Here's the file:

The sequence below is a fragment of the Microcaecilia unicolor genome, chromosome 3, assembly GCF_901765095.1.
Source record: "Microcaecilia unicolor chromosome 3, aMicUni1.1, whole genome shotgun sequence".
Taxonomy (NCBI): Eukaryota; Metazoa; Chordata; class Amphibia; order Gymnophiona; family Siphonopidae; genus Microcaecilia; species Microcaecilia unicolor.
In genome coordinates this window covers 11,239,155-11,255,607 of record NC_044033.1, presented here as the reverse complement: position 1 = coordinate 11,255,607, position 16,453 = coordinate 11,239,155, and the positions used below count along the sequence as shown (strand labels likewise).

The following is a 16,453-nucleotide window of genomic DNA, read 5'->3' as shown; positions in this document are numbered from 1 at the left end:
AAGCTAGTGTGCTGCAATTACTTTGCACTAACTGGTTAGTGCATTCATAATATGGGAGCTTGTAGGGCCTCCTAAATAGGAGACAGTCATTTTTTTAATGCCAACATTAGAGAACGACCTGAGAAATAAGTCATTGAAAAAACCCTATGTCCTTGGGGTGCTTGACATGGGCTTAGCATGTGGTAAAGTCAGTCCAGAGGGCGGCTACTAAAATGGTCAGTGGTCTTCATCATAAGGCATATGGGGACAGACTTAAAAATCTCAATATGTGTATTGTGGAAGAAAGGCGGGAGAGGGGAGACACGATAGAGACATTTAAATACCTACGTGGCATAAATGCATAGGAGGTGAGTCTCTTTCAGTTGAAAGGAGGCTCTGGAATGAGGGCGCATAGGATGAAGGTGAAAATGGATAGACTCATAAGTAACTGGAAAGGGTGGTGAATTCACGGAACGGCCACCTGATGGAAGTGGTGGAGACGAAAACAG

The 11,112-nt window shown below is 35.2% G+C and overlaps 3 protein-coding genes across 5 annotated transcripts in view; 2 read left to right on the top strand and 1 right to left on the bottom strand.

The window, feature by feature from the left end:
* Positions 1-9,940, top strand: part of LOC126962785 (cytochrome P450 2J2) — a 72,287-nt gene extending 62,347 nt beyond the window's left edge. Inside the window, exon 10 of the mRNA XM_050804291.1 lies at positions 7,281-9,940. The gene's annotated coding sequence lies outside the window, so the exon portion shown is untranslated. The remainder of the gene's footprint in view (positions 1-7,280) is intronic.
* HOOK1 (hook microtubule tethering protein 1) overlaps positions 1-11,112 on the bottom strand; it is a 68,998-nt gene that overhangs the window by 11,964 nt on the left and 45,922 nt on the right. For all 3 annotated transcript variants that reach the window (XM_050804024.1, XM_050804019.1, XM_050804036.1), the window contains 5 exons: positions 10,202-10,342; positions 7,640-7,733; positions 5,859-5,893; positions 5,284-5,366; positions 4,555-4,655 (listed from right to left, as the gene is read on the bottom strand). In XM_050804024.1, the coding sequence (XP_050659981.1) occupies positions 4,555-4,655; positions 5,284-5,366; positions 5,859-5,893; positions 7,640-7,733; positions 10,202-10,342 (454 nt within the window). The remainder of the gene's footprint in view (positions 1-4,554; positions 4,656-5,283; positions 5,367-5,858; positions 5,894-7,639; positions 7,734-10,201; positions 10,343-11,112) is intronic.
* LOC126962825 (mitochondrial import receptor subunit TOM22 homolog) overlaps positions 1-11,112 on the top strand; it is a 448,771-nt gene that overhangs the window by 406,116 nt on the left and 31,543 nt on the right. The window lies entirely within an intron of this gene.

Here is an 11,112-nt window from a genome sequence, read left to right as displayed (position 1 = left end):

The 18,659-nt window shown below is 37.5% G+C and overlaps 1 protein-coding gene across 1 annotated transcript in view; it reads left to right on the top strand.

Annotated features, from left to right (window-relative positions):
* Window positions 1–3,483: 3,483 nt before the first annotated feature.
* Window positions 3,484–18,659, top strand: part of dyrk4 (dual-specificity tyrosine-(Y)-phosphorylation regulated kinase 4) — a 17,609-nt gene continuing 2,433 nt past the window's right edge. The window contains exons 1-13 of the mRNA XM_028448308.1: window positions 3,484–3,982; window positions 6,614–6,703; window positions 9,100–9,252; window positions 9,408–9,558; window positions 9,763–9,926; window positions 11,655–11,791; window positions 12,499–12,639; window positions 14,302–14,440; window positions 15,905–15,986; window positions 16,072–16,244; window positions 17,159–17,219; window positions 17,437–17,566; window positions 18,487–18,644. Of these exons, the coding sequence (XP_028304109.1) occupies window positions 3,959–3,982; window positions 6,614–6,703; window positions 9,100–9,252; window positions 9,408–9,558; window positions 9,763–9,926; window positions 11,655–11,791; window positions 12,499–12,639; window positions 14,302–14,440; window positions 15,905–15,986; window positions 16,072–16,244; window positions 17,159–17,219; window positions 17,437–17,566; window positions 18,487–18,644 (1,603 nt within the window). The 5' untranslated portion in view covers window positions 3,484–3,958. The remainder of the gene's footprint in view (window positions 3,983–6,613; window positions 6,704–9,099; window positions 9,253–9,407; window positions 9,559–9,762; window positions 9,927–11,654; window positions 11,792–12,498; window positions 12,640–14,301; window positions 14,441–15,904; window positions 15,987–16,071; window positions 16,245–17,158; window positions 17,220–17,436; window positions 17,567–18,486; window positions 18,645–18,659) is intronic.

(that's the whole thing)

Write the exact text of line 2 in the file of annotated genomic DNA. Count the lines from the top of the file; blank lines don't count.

Source record: "Microcaecilia unicolor chromosome 3, aMicUni1.1, whole genome shotgun sequence".